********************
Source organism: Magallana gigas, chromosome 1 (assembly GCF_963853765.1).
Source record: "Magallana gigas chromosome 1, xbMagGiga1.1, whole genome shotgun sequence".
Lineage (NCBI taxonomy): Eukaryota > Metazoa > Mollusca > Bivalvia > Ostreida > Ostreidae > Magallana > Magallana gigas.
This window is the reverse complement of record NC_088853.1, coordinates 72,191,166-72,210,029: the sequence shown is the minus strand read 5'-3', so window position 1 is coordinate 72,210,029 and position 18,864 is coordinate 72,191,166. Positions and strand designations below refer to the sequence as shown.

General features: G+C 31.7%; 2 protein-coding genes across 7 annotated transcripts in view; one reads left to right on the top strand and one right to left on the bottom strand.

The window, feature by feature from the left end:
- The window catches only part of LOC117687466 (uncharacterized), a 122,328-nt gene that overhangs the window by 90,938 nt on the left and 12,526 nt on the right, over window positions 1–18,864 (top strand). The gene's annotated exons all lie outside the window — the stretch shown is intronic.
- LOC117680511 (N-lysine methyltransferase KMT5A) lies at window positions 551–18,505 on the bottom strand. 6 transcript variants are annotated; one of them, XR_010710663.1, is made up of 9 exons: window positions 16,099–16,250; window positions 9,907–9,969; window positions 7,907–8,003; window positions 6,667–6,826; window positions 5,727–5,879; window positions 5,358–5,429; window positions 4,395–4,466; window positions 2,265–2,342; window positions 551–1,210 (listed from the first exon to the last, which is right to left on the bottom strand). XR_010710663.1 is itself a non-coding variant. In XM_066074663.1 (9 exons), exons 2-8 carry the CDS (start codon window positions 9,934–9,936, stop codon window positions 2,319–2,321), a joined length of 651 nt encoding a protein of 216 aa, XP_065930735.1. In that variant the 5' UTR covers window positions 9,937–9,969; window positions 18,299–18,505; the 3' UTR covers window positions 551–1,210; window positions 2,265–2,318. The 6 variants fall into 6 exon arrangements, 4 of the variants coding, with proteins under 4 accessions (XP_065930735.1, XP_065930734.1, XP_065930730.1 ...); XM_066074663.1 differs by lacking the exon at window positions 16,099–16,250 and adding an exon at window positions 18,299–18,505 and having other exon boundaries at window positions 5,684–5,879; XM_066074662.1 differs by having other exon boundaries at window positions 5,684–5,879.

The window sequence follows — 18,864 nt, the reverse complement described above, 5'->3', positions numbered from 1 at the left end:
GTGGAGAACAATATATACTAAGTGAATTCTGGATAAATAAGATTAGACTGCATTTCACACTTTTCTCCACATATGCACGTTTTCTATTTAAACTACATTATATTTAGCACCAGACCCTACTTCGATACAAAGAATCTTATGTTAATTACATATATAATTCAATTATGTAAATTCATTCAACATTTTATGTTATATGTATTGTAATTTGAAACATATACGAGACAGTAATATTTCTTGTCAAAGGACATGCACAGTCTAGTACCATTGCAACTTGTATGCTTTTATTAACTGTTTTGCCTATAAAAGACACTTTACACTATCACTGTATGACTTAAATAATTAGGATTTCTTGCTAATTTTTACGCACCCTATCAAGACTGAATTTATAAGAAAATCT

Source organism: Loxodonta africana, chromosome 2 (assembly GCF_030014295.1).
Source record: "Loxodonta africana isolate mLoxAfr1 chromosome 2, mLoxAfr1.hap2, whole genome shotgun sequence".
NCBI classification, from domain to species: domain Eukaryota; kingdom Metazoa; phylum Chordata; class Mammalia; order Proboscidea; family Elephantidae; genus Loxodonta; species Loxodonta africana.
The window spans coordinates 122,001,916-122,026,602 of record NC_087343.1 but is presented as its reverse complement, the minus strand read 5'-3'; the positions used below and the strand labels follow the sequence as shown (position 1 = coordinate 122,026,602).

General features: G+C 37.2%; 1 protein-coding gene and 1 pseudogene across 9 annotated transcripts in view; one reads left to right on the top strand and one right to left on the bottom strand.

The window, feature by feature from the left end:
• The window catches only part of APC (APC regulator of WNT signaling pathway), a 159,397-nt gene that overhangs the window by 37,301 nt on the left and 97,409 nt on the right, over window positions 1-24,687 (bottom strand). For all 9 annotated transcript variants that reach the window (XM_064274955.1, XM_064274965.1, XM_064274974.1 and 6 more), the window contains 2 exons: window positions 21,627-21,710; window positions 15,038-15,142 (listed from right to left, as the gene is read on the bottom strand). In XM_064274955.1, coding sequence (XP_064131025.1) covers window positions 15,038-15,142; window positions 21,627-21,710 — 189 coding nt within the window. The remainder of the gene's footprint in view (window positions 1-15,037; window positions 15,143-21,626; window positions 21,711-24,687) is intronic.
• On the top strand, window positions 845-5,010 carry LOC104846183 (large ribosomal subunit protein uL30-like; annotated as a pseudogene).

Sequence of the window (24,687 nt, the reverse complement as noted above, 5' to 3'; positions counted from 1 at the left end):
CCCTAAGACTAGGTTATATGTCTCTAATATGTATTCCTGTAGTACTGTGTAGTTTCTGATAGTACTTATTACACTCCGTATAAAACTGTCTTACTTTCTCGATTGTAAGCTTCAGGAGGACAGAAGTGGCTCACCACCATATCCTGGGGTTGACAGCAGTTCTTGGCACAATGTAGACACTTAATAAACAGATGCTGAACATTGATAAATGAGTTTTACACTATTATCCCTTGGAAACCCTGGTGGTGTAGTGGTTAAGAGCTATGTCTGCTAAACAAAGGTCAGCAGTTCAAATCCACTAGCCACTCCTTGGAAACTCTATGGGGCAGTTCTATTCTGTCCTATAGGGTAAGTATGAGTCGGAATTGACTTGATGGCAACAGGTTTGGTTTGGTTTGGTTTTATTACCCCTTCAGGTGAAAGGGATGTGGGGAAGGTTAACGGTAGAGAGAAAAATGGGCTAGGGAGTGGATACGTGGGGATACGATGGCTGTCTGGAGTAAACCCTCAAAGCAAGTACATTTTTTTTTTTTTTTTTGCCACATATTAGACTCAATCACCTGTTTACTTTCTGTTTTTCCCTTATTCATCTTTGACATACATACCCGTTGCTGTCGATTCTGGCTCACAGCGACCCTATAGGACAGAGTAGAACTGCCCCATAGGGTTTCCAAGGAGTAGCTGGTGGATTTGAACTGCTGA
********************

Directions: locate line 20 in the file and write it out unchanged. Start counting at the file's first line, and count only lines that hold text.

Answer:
CCCTAAGACTAGGTTATATGTCTCTAATATGTATTCCTGTAGTACTGTGTAGTTTCTGATAGTACTTATTACACTCCGTATAAAACTGTCTTACTTTCTCGATTGTAAGCTTCAGGAGGACAGAAGTGGCTCACCACCATATCCTGGGGTTGACAGCAGTTCTTGGCACAATGTAGACACTTAATAAACAGATGCTGAACATTGATAAATGAGTTTTACACTATTATCCCTTGGAAACCCTGGTGGTGTAGTGGTTAAGAGCTATGTCTGCTAAACAAAGGTCAGCAGTTCAAATCCACTAGCCACTCCTTGGAAACTCTATGGGGCAGTTCTATTCTGTCCTATAGGGTAAGTATGAGTCGGAATTGACTTGATGGCAACAGGTTTGGTTTGGTTTGGTTTTATTACCCCTTCAGGTGAAAGGGATGTGGGGAAGGTTAACGGTAGAGAGAAAAATGGGCTAGGGAGTGGATACGTGGGGATACGATGGCTGTCTGGAGTAAACCCTCAAAGCAAGTACATTTTTTTTTTTTTTTTTGCCACATATTAGACTCAATCACCTGTTTACTTTCTGTTTTTCCCTTATTCATCTTTGACATACATACCCGTTGCTGTCGATTCTGGCTCACAGCGACCCTATAGGACAGAGTAGAACTGCCCCATAGGGTTTCCAAGGAGTAGCTGGTGGATTTGAACTGCTGA